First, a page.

In an efficient, mostly wordless sequence near the beginning of her quietly affecting film A Simple Life, the director Ann Hui shows the rhythms of shared routine and intimacy that bind the lead characters. Ah Tao (Deanie Ip) has fixed Roger Leung (Andy Lau) an elaborate meal that seems to be his ordinary fare. As she shuffles around serving, Roger eats with a kind of distracted concentration. There are no thank yous or compliments, just a request for ox tongue soon.
These two aren’t married or lovers, but servant and master. Ah Tao, orphaned as a child, has been with the Leung family for 60 years, since long before Roger was born. Now he is the last of his family in Hong Kong — the others have decamped to San Francisco — and Ah Tao works for him alone, sharing his compact apartment.
Just as soon as Hui establishes their relationship, she changes its terms. Ah Tao has a stroke and announces she’s retiring. What’s more, she says, she wants to live in an old people’s home. In scenes with an almost documentary flavor, Roger finds her one. We learn about this growth industry in Hong Kong, about the price of a single room versus a shared one and about the various charges for an escort outside the home. (South Asian immigrants are the cheapest.)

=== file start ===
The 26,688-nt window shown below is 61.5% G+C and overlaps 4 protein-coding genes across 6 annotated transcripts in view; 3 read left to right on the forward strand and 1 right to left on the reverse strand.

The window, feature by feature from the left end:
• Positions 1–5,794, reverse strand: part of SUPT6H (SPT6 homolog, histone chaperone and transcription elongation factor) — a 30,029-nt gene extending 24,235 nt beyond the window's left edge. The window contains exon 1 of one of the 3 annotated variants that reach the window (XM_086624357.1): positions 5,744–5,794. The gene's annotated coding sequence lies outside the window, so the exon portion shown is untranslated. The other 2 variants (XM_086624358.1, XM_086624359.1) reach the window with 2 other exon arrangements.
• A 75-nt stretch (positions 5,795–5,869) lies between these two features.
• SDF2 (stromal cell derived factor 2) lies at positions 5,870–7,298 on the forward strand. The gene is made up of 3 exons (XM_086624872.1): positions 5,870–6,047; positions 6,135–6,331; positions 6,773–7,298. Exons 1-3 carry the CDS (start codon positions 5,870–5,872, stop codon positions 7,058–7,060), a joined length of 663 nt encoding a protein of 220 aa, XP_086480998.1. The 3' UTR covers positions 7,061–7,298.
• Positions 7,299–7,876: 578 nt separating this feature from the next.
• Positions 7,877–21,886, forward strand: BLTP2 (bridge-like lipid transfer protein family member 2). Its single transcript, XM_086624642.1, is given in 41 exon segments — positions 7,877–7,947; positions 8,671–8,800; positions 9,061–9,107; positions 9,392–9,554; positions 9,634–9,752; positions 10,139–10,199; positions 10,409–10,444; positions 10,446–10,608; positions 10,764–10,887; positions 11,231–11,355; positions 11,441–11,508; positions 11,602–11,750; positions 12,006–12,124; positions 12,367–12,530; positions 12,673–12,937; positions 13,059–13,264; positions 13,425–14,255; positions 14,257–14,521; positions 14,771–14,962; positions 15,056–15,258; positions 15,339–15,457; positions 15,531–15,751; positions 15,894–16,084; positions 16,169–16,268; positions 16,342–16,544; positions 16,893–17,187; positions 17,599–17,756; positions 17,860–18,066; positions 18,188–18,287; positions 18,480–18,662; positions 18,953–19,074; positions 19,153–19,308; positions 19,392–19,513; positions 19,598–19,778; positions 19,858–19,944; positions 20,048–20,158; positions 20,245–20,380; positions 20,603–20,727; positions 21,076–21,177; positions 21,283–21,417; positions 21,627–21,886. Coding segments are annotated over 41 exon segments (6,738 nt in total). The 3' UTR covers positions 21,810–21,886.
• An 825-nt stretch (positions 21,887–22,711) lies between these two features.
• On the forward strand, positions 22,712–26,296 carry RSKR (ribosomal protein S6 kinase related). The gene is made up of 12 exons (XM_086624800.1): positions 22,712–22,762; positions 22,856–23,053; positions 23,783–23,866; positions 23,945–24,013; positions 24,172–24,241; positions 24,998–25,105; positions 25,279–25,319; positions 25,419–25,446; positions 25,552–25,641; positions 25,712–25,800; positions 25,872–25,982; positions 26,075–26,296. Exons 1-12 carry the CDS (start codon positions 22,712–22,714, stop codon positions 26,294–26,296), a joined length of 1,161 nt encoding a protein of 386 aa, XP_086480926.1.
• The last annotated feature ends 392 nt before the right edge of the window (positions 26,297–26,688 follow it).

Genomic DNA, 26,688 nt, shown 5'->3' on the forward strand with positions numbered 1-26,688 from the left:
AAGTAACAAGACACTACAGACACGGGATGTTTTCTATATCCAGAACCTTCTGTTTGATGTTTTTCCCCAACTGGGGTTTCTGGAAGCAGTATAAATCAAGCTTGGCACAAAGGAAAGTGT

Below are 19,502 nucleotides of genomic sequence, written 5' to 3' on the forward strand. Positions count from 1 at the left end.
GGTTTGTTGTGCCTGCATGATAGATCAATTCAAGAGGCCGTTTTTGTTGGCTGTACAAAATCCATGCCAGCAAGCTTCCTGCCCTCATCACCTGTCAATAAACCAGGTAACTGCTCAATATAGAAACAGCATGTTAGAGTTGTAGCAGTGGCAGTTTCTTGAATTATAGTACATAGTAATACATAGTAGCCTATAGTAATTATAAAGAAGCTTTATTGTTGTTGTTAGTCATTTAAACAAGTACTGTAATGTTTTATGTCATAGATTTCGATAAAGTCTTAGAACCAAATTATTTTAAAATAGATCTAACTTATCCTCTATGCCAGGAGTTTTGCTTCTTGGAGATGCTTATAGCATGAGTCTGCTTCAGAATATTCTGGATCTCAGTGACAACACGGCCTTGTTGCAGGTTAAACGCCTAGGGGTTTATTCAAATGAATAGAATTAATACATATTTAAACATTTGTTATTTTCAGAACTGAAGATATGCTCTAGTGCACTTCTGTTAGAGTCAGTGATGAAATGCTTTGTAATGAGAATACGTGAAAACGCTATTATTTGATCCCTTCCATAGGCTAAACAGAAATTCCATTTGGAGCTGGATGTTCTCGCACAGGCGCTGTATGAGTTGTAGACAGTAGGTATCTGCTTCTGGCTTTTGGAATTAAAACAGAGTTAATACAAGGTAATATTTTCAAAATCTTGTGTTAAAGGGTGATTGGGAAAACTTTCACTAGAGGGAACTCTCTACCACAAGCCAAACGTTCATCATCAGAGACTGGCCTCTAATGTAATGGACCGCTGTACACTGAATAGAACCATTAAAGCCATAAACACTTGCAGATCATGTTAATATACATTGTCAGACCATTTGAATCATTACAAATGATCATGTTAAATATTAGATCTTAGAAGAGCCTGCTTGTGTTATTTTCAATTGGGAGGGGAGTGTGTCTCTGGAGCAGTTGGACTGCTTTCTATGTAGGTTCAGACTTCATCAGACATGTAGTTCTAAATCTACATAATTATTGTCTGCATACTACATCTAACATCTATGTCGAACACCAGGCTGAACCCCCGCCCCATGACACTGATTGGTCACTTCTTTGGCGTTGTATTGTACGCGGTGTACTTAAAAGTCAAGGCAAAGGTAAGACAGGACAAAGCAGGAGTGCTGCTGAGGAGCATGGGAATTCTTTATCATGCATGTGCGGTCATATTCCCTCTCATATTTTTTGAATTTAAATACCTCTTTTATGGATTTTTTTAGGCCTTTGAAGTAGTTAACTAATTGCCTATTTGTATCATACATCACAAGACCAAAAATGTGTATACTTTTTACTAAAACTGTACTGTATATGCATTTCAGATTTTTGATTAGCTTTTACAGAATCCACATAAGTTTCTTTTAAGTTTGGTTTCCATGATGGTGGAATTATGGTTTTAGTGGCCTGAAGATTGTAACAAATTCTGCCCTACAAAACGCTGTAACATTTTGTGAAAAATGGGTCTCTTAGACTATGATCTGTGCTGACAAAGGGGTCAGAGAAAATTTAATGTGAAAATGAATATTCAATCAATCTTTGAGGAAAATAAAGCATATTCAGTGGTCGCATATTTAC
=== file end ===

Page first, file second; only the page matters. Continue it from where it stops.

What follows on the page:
Once Ah Tao has moved, the old-age home becomes the film’s center. Roger visits Ah Tao there regularly. He takes her to restaurants and looks out for her as she always has for him.
That’s more or less the story of A Simple Life, which in its understated, slightly melancholy way considers the varieties of affection and love. Roger, who works in the film business, may seem callous and self-involved at first. But Hui lets his decency be revealed and grow. Lau, whose features increasingly look cut from stone, gives the character an implacable solemnity. People comment on Roger’s kindness or assume he must be Ah Tao’s godson or nephew, an impression he doesn’t correct.
The bond they have doesn’t keep Roger and Ah Tao from seeming alone in the busy city; neither is married or has family around. Ah Tao finds a tentative social life in the home, a place that Hui doesn’t sentimentalize or make into a cautionary tale. There too she emphasizes the distance between people. The occasional overhead shot shows a busy warren of atomized spaces, with a sense of each keeping to each.
The film’s bleached-out palette, with its muted colors — and the sometimes harsher fluorescent light of the home — heightens the atmosphere of loneliness. Hui often shoots Lau by himself in the frame, alone in his apartment or the sole person in a row of empty airport seats. A successful man, Roger runs into acquaintances everywhere. Still, he, like Ah Tao, remains essentially self-contained.
Lau (Infernal Affairs, House of Flying Daggers, Hui’s Boat People), wears Roger’s gravity lightly, as Ip does Ah Tao’s wariness. They’re both guarded but not impenetrable. Hui, a rare successful female director in the Hong Kong film industry, drew her story from real events, and the movie retains a tonic flavor of the everyday: its drama unfolds simply, without explosive moments but not without emotion. She and her two excellent leads keep the film buoyant.